CINCINNATI -- So far, so good for CDK Global .
The Chicago-based provider of management technology for automobile dealers, which in October announced plans to bring more than 1,000 customer service and back-office jobs to Norwood, has hired its first round of 100 employees, said the facility’s director, Kristin Carrico.
And the company couldn’t be happier with its new employees.
“We were very pleased with the talent source here,” she said.
It was an evening to celebrate such job creation efforts. REDI, a nonprofit funded in part by private investment, aspires to be the first point of contact for businesses that want to start, relocate or expand in the 15 counties in the Tri-state.
REDI served that role for CDK, which knew that it wanted to consolidate some of its smaller United States locations, but didn’t know where, Carrico said. The company initially made the REDI connection through its real estate manager, CBRE , she said.
CDK management liked the availability in Cincinnati of talented workers trained at local universities, she said, as well as the quality and cost of living. Management also was impressed to learn that Cincinnati has more corporate headquarters per capita than New York City, Los Angeles or Chicago.
REDI also helped arrange a financial incentives package from the state of Ohio, which was the most competitive of any state CDK considered, she said.
The company has started on two large buildings in Norwood, Carrico said, with the first one expected to be finished in July. Once completed, they will house about 1,200 people, including 100 who now work in Florence.
Altogether, REDI’s efforts in 2015 resulted in 65 new projects, 7,647 new jobs, 8,206 retained jobs and $1.2 billion in capital investment.
The goal for this year, REDI president and CEO Johnna Reeder told the crowd, is to facilitate the creation of 5,000 new jobs and $300 million in capital investment. So far, in Ohio only, through February, REDI has helped create 498 new jobs, or about 10 percent of the goal, and $16 million in capital investment, or 5 percent of the goal.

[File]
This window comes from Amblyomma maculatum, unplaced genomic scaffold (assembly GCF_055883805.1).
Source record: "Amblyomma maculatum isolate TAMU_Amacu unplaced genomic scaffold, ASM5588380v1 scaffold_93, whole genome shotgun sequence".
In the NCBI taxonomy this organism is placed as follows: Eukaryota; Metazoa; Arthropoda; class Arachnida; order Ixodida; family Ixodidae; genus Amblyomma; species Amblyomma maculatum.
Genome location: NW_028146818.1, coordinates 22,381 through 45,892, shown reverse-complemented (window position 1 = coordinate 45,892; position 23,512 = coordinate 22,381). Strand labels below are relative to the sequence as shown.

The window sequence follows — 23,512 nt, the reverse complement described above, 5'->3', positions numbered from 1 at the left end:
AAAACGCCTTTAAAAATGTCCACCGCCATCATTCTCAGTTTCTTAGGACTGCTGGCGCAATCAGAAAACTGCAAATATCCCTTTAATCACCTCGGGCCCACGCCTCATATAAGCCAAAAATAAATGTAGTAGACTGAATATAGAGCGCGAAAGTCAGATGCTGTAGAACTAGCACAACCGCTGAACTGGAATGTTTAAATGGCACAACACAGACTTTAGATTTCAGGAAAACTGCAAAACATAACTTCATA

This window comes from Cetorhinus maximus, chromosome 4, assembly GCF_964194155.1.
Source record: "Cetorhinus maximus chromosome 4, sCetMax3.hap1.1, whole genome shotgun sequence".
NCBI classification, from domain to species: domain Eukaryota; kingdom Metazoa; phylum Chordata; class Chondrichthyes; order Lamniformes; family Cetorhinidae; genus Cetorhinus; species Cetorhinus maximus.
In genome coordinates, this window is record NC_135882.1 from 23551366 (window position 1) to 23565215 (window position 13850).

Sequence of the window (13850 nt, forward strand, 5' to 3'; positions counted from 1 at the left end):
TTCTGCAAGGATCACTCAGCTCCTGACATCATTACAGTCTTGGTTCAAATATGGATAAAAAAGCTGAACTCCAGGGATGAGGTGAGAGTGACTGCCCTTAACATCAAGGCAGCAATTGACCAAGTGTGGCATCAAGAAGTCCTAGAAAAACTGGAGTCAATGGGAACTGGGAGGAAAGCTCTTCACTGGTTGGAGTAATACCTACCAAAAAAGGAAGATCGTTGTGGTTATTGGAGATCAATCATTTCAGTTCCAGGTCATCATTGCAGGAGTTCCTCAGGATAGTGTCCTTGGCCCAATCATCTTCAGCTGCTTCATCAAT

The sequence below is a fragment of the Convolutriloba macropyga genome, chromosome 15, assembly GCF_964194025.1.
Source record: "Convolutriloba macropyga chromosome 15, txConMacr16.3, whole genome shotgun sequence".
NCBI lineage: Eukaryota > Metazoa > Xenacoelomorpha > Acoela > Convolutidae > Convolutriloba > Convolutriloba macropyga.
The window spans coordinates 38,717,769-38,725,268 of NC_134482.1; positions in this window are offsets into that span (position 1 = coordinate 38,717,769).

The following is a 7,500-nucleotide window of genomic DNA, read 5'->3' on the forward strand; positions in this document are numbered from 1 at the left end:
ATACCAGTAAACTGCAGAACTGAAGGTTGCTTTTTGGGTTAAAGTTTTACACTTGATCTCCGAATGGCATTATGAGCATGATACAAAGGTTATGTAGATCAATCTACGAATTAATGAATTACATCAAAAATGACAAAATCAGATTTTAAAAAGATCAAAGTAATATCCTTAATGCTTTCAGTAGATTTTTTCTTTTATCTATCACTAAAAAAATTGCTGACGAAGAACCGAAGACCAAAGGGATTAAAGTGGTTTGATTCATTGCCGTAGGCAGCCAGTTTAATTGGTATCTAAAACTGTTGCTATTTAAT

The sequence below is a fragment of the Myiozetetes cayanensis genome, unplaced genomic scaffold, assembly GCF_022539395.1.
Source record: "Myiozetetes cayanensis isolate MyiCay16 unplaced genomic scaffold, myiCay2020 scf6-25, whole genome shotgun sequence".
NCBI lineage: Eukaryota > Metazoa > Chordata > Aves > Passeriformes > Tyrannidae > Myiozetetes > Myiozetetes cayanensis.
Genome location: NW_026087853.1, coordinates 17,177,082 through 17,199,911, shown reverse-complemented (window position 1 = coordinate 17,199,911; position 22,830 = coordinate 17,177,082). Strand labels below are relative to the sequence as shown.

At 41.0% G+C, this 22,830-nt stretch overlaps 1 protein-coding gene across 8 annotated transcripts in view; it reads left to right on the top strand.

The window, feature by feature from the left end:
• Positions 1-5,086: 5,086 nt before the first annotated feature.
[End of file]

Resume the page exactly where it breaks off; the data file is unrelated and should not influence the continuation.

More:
REDI is doing better in terms of its new payroll goal of $197 million, with a year-to-date total of $25 million, or 12.6 percent of the goal.
The goals will be tough to achieve, but “REDI and our partners are bringing our A-game to the table,” Reeder said. Those partners will help REDI address issues such as shortages of talent in some fields and changing laws to make them more business-friendly, she said.
About 275 people RSVP’d for the event, Reeder said, and she estimated that about 225 had attended. She told them that this year, REDI planned to focus its recruitment efforts on five industries: biohealth, food/flavoring, information technology, manufacturing and shared services (consolidated back office services for large companies).
The region already has a strong manufacturing and food/flavoring base, she said, as well as a good shared service base of facilities, such as the General Electric Global Operations Center Downtown. The biotech and information technology industries are more of an aspiration at this point, Reeder added.
Some might wonder why distribution/logistics and consumer products aren’t on the list, she said, since the Tri-State is strong in both.
“Many of these things would come here anyway” without REDI’s help, she explained.
As the 2015 results show, the city has become an attractive location for businesses. The U.S. Bureau of Economic Analysis said that the Cincinnati metropolitan statistical area has the fastest-growing economy in the MIdwest and the 20th fastest in the country, Reeder said. And Site Selection magazine ranked the MSA as one of the top five most competitive in North America in five categories of industry, she said, a better showing than any other MSA.
At the conclusion of Wednesday’s brief program, Reeder introduced and honored REDI outgoing board members Kay Geiger, Mel Gravely, Ed Jackson and Tom Williams, and welcomed incoming board chair Jim Henning, president of Duke Energy for Ohio and Kentucky.
“I’m very energized and excited,” he told the crowd. “If you’re not, I’m not sure what you were watching here. Our numbers were high in 2015, but we’ve just scratched the surface of where we’re going to go."